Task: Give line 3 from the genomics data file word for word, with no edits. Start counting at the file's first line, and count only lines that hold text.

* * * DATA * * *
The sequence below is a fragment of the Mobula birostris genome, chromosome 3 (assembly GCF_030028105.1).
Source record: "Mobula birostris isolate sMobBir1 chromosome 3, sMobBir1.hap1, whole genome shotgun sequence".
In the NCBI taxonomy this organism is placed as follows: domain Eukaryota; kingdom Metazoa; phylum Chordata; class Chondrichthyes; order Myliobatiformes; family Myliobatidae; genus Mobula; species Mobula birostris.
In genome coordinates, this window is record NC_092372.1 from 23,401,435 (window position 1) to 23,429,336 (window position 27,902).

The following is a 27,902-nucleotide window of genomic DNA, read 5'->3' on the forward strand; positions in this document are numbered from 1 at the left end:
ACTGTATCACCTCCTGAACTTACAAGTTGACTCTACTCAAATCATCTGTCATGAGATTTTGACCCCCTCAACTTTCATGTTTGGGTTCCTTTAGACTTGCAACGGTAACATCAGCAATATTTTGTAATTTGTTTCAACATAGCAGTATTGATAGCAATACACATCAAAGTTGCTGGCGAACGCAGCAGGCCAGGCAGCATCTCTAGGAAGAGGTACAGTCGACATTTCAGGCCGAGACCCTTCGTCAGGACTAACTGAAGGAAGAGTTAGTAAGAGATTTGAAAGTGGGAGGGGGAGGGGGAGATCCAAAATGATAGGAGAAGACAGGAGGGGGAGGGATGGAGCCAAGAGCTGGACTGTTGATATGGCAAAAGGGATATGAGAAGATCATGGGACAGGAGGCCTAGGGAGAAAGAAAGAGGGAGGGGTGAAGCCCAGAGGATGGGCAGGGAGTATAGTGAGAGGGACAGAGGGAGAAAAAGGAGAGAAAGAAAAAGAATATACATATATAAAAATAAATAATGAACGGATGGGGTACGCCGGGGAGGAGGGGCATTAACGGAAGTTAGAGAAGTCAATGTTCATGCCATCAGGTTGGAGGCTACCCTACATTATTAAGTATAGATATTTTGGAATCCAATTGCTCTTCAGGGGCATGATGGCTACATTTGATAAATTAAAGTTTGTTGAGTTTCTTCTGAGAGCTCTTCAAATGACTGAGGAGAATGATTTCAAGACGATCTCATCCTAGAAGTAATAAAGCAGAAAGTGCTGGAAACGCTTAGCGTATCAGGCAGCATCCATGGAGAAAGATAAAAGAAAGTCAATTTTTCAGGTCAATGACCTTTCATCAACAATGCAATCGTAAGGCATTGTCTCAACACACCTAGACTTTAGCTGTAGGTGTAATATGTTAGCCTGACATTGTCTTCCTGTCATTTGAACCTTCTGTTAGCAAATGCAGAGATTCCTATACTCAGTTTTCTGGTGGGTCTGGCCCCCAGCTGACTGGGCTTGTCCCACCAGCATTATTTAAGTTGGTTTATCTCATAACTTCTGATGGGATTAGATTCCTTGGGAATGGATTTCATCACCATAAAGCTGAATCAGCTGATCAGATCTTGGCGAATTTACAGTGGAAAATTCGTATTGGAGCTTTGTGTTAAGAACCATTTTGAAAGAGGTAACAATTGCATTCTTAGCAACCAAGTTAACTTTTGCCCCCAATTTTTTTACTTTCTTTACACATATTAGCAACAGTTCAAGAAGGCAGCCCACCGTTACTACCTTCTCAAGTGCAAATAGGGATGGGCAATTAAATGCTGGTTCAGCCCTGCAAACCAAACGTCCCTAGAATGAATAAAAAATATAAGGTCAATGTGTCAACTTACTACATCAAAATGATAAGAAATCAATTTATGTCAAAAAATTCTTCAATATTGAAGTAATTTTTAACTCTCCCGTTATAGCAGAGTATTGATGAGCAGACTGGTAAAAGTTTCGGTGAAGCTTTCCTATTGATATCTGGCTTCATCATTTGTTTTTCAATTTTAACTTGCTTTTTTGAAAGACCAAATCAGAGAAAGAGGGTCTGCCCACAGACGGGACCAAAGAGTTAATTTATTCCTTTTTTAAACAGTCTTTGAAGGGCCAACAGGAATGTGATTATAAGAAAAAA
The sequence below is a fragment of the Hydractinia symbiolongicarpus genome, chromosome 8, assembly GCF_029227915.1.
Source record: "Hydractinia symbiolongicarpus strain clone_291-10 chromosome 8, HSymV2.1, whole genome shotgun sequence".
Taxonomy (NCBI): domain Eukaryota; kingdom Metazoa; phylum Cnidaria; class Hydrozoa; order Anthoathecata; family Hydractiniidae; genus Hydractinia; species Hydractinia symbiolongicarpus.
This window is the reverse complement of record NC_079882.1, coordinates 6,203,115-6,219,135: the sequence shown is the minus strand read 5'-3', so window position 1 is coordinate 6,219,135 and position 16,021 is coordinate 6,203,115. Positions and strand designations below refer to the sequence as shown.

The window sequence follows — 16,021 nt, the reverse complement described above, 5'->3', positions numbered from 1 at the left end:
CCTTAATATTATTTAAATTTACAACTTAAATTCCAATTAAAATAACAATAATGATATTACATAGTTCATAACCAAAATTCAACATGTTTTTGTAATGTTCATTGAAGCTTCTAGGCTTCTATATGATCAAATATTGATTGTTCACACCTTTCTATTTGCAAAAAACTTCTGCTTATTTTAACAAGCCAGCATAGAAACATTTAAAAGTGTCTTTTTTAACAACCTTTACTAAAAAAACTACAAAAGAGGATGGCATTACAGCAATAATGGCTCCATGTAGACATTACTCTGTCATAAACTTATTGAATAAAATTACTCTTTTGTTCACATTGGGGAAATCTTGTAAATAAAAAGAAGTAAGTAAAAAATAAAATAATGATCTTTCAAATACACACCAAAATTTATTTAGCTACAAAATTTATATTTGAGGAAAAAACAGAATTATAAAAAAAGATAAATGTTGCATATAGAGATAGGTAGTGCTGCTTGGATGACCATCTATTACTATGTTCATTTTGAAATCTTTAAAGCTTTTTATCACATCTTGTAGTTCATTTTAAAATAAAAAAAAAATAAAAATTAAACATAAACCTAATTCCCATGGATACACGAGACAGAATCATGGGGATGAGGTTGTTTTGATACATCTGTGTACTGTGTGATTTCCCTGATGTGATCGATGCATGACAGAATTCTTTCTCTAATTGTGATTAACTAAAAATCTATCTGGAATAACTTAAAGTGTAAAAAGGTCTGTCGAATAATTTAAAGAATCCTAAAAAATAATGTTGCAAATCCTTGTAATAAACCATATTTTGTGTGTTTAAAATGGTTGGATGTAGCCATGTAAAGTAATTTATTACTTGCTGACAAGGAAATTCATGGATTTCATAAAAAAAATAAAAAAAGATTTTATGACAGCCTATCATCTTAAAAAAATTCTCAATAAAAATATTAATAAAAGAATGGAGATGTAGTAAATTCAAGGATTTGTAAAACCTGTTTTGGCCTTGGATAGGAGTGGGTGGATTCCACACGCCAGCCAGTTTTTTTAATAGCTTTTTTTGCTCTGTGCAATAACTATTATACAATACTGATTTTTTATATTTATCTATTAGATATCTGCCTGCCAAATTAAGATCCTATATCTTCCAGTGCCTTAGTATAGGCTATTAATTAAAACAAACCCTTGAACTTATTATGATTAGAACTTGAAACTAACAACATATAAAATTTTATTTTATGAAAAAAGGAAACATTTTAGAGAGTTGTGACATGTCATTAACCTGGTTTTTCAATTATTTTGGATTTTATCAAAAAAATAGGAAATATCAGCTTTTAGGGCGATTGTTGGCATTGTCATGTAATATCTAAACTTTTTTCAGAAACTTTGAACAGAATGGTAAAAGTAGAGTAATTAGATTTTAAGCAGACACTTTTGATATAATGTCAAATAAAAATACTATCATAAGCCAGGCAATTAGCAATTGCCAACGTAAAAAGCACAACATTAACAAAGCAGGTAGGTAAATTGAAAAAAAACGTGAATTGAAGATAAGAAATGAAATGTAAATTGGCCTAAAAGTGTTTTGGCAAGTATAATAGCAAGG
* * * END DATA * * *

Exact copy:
In the NCBI taxonomy this organism is placed as follows: domain Eukaryota; kingdom Metazoa; phylum Chordata; class Chondrichthyes; order Myliobatiformes; family Myliobatidae; genus Mobula; species Mobula birostris.